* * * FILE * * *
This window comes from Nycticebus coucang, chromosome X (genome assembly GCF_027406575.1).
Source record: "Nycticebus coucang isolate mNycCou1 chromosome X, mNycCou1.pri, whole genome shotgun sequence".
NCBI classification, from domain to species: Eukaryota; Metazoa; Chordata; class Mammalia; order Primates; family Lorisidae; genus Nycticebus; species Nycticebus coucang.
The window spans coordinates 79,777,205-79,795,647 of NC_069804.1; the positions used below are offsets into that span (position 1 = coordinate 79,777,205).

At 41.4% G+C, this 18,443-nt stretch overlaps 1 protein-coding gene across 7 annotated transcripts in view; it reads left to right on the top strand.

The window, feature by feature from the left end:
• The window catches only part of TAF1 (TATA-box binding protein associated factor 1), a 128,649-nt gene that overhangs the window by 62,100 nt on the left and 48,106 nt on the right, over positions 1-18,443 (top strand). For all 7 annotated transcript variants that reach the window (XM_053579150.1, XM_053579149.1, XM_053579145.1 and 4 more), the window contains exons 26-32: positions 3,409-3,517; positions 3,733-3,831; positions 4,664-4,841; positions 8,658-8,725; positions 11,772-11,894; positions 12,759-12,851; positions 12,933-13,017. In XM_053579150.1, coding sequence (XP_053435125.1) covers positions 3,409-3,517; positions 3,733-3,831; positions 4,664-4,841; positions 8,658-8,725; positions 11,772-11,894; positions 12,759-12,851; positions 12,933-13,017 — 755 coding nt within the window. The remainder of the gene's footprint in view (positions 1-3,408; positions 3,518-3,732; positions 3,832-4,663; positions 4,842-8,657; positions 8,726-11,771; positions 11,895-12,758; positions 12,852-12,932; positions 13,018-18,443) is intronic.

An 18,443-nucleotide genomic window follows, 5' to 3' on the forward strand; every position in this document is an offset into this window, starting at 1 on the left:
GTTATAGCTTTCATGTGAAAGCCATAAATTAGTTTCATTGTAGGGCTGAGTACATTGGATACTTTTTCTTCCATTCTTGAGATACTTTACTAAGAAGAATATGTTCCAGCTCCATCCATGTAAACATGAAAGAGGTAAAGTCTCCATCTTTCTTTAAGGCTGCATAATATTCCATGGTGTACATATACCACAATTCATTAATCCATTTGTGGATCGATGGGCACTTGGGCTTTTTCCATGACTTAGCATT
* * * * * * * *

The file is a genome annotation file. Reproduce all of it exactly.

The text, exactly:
This window comes from Nycticebus coucang, chromosome X (genome assembly GCF_027406575.1).
Source record: "Nycticebus coucang isolate mNycCou1 chromosome X, mNycCou1.pri, whole genome shotgun sequence".
NCBI classification, from domain to species: Eukaryota; Metazoa; Chordata; class Mammalia; order Primates; family Lorisidae; genus Nycticebus; species Nycticebus coucang.
The window spans coordinates 79,777,205-79,795,647 of NC_069804.1; the positions used below are offsets into that span (position 1 = coordinate 79,777,205).

At 41.4% G+C, this 18,443-nt stretch overlaps 1 protein-coding gene across 7 annotated transcripts in view; it reads left to right on the top strand.

The window, feature by feature from the left end:
• The window catches only part of TAF1 (TATA-box binding protein associated factor 1), a 128,649-nt gene that overhangs the window by 62,100 nt on the left and 48,106 nt on the right, over positions 1-18,443 (top strand). For all 7 annotated transcript variants that reach the window (XM_053579150.1, XM_053579149.1, XM_053579145.1 and 4 more), the window contains exons 26-32: positions 3,409-3,517; positions 3,733-3,831; positions 4,664-4,841; positions 8,658-8,725; positions 11,772-11,894; positions 12,759-12,851; positions 12,933-13,017. In XM_053579150.1, coding sequence (XP_053435125.1) covers positions 3,409-3,517; positions 3,733-3,831; positions 4,664-4,841; positions 8,658-8,725; positions 11,772-11,894; positions 12,759-12,851; positions 12,933-13,017 — 755 coding nt within the window. The remainder of the gene's footprint in view (positions 1-3,408; positions 3,518-3,732; positions 3,832-4,663; positions 4,842-8,657; positions 8,726-11,771; positions 11,895-12,758; positions 12,852-12,932; positions 13,018-18,443) is intronic.

An 18,443-nucleotide genomic window follows, 5' to 3' on the forward strand; every position in this document is an offset into this window, starting at 1 on the left:
GTTATAGCTTTCATGTGAAAGCCATAAATTAGTTTCATTGTAGGGCTGAGTACATTGGATACTTTTTCTTCCATTCTTGAGATACTTTACTAAGAAGAATATGTTCCAGCTCCATCCATGTAAACATGAAAGAGGTAAAGTCTCCATCTTTCTTTAAGGCTGCATAATATTCCATGGTGTACATATACCACAATTCATTAATCCATTTGTGGATCGATGGGCACTTGGGCTTTTTCCATGACTTAGCATT